Holleman v. Redmen et al

Filing 17

OPINION AND ORDER: This case is dismissed under 28 U.S.C. § 1915A. Signed by Judge Philip P Simon on 7/8/2024. (ash)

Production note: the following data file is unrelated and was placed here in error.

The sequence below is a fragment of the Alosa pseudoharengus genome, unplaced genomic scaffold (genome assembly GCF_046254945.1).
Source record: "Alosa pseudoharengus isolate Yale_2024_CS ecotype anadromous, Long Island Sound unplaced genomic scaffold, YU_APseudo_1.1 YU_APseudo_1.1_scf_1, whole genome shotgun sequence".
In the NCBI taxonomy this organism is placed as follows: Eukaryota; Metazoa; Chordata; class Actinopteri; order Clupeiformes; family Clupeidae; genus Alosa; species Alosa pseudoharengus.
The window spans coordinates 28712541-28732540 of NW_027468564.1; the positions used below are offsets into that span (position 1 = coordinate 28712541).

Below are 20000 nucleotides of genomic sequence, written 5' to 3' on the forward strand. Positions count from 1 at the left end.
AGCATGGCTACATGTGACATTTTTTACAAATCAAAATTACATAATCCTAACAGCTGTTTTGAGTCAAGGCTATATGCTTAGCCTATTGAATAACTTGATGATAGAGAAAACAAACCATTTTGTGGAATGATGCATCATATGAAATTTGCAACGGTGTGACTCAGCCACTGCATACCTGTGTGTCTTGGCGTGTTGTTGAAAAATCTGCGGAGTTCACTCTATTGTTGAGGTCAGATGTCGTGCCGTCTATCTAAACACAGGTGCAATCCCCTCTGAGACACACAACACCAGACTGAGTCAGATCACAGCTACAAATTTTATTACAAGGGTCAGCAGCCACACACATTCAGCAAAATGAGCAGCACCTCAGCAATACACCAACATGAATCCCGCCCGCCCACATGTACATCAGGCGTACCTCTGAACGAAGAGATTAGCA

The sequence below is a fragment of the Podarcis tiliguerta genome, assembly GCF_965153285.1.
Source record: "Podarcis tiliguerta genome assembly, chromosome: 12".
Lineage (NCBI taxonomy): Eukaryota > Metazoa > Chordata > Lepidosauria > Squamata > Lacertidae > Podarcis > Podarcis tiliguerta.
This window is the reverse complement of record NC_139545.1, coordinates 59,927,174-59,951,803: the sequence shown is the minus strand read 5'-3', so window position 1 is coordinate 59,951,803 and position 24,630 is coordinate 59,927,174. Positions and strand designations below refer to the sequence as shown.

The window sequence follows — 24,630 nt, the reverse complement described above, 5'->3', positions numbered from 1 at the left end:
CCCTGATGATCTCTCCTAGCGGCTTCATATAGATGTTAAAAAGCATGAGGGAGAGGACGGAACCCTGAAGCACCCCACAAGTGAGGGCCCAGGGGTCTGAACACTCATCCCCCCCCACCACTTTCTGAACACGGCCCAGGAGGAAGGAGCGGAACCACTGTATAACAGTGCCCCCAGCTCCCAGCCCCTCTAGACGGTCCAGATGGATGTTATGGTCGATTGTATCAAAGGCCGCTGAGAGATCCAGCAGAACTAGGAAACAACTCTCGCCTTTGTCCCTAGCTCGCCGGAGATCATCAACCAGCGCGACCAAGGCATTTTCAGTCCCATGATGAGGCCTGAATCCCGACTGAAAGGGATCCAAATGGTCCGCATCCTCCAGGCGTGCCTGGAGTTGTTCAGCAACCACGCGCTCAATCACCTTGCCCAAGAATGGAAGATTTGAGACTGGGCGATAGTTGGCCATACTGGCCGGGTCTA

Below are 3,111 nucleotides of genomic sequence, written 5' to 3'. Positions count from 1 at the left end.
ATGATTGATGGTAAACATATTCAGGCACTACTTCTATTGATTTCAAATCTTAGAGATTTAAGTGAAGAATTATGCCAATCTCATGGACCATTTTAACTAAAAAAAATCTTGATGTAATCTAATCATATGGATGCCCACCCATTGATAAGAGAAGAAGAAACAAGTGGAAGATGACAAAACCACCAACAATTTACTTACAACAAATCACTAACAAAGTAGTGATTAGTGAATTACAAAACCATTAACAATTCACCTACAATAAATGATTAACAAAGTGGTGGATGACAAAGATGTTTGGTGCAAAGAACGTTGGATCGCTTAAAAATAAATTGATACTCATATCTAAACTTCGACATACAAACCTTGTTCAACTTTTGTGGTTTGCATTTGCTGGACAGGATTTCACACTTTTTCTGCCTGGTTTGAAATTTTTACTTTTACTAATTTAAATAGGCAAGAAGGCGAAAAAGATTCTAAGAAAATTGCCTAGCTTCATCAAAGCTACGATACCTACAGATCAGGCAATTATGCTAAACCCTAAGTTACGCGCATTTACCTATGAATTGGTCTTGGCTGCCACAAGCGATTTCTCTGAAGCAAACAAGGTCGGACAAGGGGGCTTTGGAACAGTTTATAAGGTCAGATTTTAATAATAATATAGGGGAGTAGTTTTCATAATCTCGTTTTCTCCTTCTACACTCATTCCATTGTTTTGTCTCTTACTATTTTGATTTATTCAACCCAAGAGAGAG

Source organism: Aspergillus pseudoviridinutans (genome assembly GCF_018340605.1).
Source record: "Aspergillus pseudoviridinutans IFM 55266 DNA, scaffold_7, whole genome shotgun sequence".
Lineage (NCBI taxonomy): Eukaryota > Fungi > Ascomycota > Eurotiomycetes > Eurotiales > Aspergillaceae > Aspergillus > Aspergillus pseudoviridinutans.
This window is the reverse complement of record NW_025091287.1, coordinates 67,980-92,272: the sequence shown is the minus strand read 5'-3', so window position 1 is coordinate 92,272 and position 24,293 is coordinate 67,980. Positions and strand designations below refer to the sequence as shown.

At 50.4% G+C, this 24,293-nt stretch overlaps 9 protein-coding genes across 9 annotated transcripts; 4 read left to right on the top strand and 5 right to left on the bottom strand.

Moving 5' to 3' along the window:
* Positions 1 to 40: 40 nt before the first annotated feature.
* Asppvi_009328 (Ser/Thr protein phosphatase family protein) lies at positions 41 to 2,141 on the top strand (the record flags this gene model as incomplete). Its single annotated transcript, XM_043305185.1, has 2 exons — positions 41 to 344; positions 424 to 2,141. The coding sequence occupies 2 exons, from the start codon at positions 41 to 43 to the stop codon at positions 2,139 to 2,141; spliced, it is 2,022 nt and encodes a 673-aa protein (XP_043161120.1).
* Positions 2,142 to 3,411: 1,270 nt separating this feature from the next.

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UNITED STATES DISTRICT COURT NORTHERN DISTRICT OF INDIANA SOUTH BEND DIVISION RICKEY A. HOLLEMAN, Plaintiff, v. CAUSE NO. 3:23-CV-800-PPS-AZ WARDEN OLMSTEAD, et al., Defendants. OPINION AND ORDER Rickey A. Holleman, a prisoner without a lawyer, filed a complaint which did not state a claim against the three listed defendants: Sheriff William Redman, Warden Olmstead, and Saint Joseph County Jail Medical Staff. ECF 1. He was granted leave to file an amended complaint. ECF 8. His amended complaint is nearly identical to the original. The only meaningful changes are the addition of two defendants (Nurse Megan and Well Path Medical) and the addition of two phrases to the factual basis of his claim (“Megan Nurse last name unknown” and “I am a carpenter by trade.”). ECF 15 at 2. “A document filed pro se is to be liberally construed, and a pro se complaint, however inartfully pleaded, must be held to less stringent standards than formal pleadings drafted by lawyers.” Erickson v. Pardus, 551 U.S. 89, 94 (2007) (quotation marks and citations omitted). Nevertheless, under 28 U.S.C. § 1915A, I must review the merits of a prisoner complaint and dismiss it if the action is frivolous or malicious, fails to state a claim upon which relief may be granted, or seeks monetary relief against a defendant who is immune from such relief. Holleman alleges he did not receive constitutionally adequate medical treatment when he was a pre-trial detainee at the Saint Joseph County Jail. ECF 15. He alleges his left hand had a knife wound when he entered the jail on December 2, 2021. He says he told Nurse Megan that he needed to go to the hospital for surgery and stitches. He says that did not happen. He says his bandages should have been changed daily but were only changed every few days. The Due Process Clause of the Fourteenth Amendment imposes obligations on government officials to safeguard the health and safety of pretrial detainees, and section 1983 provides a cause of action for detainees . . . to vindicate those constitutional guarantees. To state a claim for inadequate medical care, a complaint must allege that: (1) there was an objectively serious medical need; (2) the defendant committed a volitional act concerning the [detainee]’s medical need; (3) that act was objectively unreasonable under the circumstances in terms of responding to the [detainee]’s medical need; and (4) the defendant acts purposefully, knowingly, or perhaps even recklessly with respect to the risk of harm. Gonzalez v. McHenry Cty., 40 F.4th 824, 827-28 (7th Cir. 2022) (citations and quotation marks omitted). In my order screening the original complaint, I told Holleman, “even if the complaint had named the nurse with whom he spoke when he first entered the jail, the complaint does not contain sufficient facts to plausibly allege that nurse violated his constitutional rights.” ECF 8 at 2-3. I explained that, “Holleman plausibly alleges he had an objectively serious medical need, but he does not say what the nurse did in response – merely saying that he was not ultimately sent to the hospital does not explain why the nurse acted in an objectively unreasonable way.” Id. at 3. 2 The amended complaint names that nurse, but it does not allege facts from which it can be plausibly inferred that she was unreasonable in response to his medical need. Holleman wanted to go to the hospital for surgery and stitches, but “there is no single ‘proper’ way to practice medicine in a prison, but rather a range of acceptable courses based on prevailing standards in the field.” Lockett v. Bonson, 937 F.3d 1016, 1023 (7th Cir. 2019). Prisoners are “not entitled to demand specific care”, nor are they “entitled to the best care possible.” Forbes v. Edgar, 112 F.3d 262, 267 (7th Cir. 1997). As I previously explained, merely alleging that he was not sent to the hospital does not state a claim. The amended complaint makes no allegations about Well Path Medical (the other new defendant), but it appears to be Nurse Megan’s employer. However, there is no supervisory liability under 42 U.S.C. § 1983, and companies are not liable merely because they employ someone. Burks v. Raemisch, 555 F.3d 592, 593–94 (7th Cir. 2009). A private company performing a State function can be held liable to the same extent as a municipal entity under Monell v. Dep’t of Soc. Servs. of City of New York, 436 U.S. 658 (1978). Rice v. Corr. Med. Servs., 675 F.3d 650, 675 (7th Cir. 2012). However, corporate “liability exists only when execution of a [corporation’s] policy or custom . . . inflicts the injury.” Calhoun v. Ramsey, 408 F.3d 375, 379 (7th Cir. 2005) (quotation marks omitted). The amended complaint makes no mention of a policy or custom and does not state a claim against Well Path Medical. The allegations against the three original defendants are unchanged and still do not state a claim. See ECF 8. Warden Olmstead is alleged to have responded to a grievance by thanking Holleman for bringing the issue to his attention. That does not 3 state a claim because “public employees are responsible for their own misdeeds but not for anyone else’s.” Burks v. Raemisch, 555 F.3d 592, 596 (7th Cir. 2009). “Only persons who cause or participate in the violations are responsible.” George v. Smith, 507 F.3d 605, 609 (7th Cir. 2007). Sheriff William Redmen is also not alleged to have had any personal involvement with Holleman’s medical treatment. Saint Joseph County Jail Medical Staff are merely “John Doe” defendants and “it is pointless to include lists of anonymous defendants in federal court; this type of placeholder does not open the door to relation back under Fed. R. Civ. P. 15, nor can it otherwise help the plaintiff.” Wudtke v. Davel, 128 F.3d 1057, 1060 (7th Cir. 1997) (internal citations omitted). This original complaint did not state a claim. Holleman filed an amended complaint, but it does not state a claim either. It is time to dismiss this case. For these reasons, this case is dismissed under 28 U.S.C. § 1915A. SO ORDERED on July 8, 2024 s/ Philip P. Simon JUDGE UNITED STATES DISTRICT COURT 4